During pregnancy, your body has many ways of surprising you.
One of the more surprising changes is how your body actually makes room to accommodate your growing baby.
Most pregnant women look forward to seeing their belly grow. They are usually less excited, though, to find out their abdominal muscles might separate as a result.
Abdominal separation during pregnancy is called diastasis recti, and it affects about 1 in 3 mothers.
Some mothers aren’t aware they have it; others might not know how to treat it correctly.
Here is everything you need to know about diastasis recti, and how to fix ab separation during pregnancy.
What is the rectus abdominis muscle?
The rectus abdominis muscle is made up of two parallel muscles separated by a band of connective tissue called the linea alba.
These muscles start at the rib cage and extend down to the pubic bone at the front of the pelvis.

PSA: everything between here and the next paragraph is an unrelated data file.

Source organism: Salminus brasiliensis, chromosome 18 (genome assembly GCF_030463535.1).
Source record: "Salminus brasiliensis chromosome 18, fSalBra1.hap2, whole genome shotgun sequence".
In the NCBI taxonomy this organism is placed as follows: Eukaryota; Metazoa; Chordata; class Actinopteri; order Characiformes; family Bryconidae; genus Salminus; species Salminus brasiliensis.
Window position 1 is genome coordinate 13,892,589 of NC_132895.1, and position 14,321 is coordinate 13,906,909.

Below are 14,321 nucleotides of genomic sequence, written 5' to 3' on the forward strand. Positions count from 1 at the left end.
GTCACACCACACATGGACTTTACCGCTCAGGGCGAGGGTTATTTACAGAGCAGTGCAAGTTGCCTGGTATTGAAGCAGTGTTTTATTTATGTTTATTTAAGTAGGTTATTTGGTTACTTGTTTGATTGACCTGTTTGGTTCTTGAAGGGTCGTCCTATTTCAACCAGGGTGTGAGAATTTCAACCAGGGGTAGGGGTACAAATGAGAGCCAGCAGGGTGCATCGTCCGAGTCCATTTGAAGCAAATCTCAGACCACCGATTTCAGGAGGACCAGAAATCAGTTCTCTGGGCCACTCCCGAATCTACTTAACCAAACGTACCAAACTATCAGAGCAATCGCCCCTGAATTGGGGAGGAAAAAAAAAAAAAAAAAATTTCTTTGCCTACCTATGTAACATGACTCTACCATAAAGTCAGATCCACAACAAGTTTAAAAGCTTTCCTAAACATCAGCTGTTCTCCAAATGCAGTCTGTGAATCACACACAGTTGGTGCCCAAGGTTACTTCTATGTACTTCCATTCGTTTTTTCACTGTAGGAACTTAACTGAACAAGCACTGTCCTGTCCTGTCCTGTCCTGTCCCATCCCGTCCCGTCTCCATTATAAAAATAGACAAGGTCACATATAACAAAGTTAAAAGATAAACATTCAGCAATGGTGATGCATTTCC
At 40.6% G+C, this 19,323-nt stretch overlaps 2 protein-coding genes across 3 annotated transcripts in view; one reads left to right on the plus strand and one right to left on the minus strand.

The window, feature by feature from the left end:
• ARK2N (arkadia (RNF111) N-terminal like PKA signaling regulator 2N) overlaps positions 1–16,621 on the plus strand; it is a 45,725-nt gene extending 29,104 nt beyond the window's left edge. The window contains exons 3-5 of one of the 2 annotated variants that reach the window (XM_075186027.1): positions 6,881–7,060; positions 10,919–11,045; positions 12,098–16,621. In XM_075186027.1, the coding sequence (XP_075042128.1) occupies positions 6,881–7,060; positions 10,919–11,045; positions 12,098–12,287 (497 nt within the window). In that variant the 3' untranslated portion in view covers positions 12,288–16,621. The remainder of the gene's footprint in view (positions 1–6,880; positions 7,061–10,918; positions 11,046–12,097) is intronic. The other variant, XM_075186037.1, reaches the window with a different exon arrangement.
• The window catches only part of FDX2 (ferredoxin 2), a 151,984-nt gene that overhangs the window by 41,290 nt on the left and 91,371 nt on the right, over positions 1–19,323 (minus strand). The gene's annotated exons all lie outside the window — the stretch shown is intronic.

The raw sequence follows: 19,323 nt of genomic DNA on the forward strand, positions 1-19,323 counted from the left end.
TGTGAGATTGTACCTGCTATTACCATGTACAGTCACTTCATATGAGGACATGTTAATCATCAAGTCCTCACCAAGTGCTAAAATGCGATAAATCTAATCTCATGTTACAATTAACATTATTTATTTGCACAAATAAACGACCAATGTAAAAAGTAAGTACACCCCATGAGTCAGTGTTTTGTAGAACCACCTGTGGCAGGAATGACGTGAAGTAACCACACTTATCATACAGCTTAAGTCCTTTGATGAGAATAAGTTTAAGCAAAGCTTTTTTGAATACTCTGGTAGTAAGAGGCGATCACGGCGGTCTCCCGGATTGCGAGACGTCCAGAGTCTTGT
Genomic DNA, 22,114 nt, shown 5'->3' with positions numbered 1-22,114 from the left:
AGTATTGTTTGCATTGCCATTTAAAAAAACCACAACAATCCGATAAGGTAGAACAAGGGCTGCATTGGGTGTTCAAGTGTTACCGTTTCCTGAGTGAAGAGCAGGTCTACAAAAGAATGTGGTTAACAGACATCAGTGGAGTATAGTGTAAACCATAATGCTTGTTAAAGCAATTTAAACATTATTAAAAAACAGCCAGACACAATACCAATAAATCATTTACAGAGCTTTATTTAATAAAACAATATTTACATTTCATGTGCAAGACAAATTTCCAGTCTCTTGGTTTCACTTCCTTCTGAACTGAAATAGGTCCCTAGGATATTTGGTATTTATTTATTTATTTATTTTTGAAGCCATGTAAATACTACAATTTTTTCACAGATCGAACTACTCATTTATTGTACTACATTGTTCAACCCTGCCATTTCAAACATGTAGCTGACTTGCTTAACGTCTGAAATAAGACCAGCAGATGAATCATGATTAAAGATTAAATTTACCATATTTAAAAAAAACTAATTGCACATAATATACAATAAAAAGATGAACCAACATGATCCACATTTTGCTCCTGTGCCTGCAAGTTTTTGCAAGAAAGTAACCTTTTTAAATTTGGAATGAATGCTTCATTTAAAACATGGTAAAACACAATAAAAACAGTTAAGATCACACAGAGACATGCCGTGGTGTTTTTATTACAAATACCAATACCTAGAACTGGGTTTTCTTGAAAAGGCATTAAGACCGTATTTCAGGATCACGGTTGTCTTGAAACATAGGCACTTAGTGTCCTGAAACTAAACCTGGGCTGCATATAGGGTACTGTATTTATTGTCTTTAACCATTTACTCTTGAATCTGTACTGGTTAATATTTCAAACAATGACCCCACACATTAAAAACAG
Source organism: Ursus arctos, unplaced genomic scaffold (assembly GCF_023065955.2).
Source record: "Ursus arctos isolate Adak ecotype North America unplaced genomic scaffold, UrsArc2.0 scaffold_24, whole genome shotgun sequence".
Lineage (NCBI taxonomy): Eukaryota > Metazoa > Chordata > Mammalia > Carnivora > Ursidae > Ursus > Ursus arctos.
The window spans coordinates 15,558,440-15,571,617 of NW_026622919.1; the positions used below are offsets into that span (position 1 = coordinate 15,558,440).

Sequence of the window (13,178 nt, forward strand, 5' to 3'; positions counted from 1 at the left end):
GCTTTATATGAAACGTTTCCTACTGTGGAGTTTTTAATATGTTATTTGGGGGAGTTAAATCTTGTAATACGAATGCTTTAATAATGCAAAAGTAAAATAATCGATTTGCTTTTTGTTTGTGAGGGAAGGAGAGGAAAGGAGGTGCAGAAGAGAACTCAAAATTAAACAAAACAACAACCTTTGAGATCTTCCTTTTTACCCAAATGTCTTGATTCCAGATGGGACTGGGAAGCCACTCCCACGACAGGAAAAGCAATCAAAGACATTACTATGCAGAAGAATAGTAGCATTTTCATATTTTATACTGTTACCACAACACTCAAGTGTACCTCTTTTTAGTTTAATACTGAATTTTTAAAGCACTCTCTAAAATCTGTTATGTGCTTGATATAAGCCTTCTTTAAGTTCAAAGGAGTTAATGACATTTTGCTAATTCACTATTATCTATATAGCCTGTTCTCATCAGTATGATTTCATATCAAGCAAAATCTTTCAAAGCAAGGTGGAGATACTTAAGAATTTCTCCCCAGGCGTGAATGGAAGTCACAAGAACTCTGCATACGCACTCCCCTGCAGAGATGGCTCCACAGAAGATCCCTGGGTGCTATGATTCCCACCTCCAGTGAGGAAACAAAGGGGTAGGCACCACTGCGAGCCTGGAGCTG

They form part of a group of abdominal muscles, which support the trunk of your body, help keep your body stable and balanced, and protect your spine.
What causes diastasis recti during pregnancy?
During pregnancy, your body makes a hormone called relaxin. This allows your connective tissue to soften and loosen.
As your baby grows, the uterus pushes against the abdominal wall and the connective tissue between the rectus abdominis muscles starts to relax.
As your baby gets bigger throughout your pregnancy, the pressure from your uterus pushing against the abdominal wall increases.
As the pressure increases, the right and left sides of the rectus abdominis muscles begin to widen at the linea alba between the muscles. This causes a gap to appear between the two sides of the muscle.